Miss Tarabotti looked grave. “I already accepted Countess Nadasdy's invitation. It would be churlish to refuse now.”
“Why must you always be so difficult?” wondered Lord Maccon in utter exasperation. Alexia grinned. “No soul?” she suggested. “No sense!” corrected the earl.
“Nevertheless”—Miss Tarabotti stood—”someone has to discover what is going on. If the hive knows anything about this dead vampire, I intend to find out what it is. Lord Akeldama said they wanted to know how much I knew because they either understood more or they understood less. It is to my advantage to figure out which is the case. “
“Lord Akeldama again.”
“His advice is sound, and he finds my company restful.”
That surprised the werewolf. “Well, I suppose somebody must. How peculiar of him.” Miss Tarabotti, affronted, gathered up her brass parasol and made to leave.
Lord Maccon slowed her with a question. “Why are you so curious about this matter? Why do you insist on involving yourself?”
“Because someone is dead and it was by my own hand,” she replied, looking gloomy. “Well, by my own parasol,” she amended.
Lord Maccon sighed. He figured someday he might win an argument with this extraordinary woman, but clearly today was not that day.
“Did you bring your own carriage?” he asked, admitting defeat with the question. “I shall hire a hackney, not to worry.”
The Earl of Woolsey reached for his hat and coat in a very decisive manner. “I have the Woolsey coach and four here. At least let me drive you home.”
Miss Tarabotti felt she had rung enough concessions out of Lord Maccon for one morning. “If you insist, my lord,” she acquiesced. “But I must ask you to drop me a little ways from the house. My mama, you see, is wholly unaware of my interest in this matter. “
“Not to mention her shock at seeing you alight from my carriage without a chaperone. We would not want to compromise your reputation in any way, now, would we?” Lord Maccon actually sounded riled by the idea.
Miss Tarabotti thought she understood the reasoning behind his tone. She laughed. “My lord, you could not possibly think I have set my cap for you?”
“And why is that such a laughable idea?”
Alexia's eyes sparkled in merriment. “I am a spinster, long on the shelf, and you are a catch of the first water. The very notion!”
Lord Maccon marched out the door, dragging her behind him. “Don't ken why you should find it so devilish funny,” he muttered under his breath. “Leastways you are nearer my age than most of those so-called incomparables the society matrons persist in hurling at me.”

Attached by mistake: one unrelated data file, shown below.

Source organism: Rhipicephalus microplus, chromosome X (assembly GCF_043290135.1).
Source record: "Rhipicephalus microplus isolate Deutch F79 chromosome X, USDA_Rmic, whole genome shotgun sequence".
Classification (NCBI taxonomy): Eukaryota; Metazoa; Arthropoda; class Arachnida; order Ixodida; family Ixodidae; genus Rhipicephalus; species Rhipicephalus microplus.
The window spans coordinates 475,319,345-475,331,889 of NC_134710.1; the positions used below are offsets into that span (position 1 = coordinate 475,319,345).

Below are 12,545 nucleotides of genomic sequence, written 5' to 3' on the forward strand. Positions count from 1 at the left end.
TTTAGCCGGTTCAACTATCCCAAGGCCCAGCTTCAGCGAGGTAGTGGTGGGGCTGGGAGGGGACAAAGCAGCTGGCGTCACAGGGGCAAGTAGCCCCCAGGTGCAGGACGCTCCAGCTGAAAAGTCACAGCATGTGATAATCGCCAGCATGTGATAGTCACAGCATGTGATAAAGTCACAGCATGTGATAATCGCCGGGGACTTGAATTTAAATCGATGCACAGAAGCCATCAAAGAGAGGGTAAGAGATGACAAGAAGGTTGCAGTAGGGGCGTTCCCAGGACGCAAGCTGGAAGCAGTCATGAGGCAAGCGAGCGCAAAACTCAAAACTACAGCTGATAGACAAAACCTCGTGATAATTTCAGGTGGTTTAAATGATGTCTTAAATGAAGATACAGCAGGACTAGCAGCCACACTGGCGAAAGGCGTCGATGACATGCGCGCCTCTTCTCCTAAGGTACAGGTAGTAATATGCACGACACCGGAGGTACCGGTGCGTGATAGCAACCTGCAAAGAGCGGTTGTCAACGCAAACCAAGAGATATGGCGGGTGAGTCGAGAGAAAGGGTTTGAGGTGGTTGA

Miss Tarabotti let out another trill of mirth. “Oh, my lord, you are too droll. You are nearing what? Two hundred? As if my being eight or ten years older than the average marriage-market chit should matter under such circumstances. What delightful nonsense.” She patted him approvingly on the arm.
Lord Maccon paused, annoyed at her belittling of herself and him. Then he realized what a ridiculous conversation they were having and how nearing dangerous it had become. Some of his hard-won London social acumen returned, and he held his tongue determinedly. But he was thinking that by “nearer his age” he had not meant nearer in years but in understanding. Then he wondered at his own recklessness in thinking any such thing. What was wrong with him today? He could not stand Alexia Tarabotti, even if her lovely brown eyes twinkled when she laughed, and she smelled good, and she had a particularly splendid figure.
He hustled his lady guest down the passageway, intent upon getting her into the carriage and out of his presence as quickly as possible.
Professor Randolph Lyall was a professor of nothing in particular and several subjects in broad detail. One of those generalities was a long running study on the typical human behavioral response when faced with werewolf transformation. His research on the subject had taught him it was best to change out of wolf shape away from polite company, preferably in a corner of a very dark alley where the only person likely to see him was equally likely to be crazy or drunk.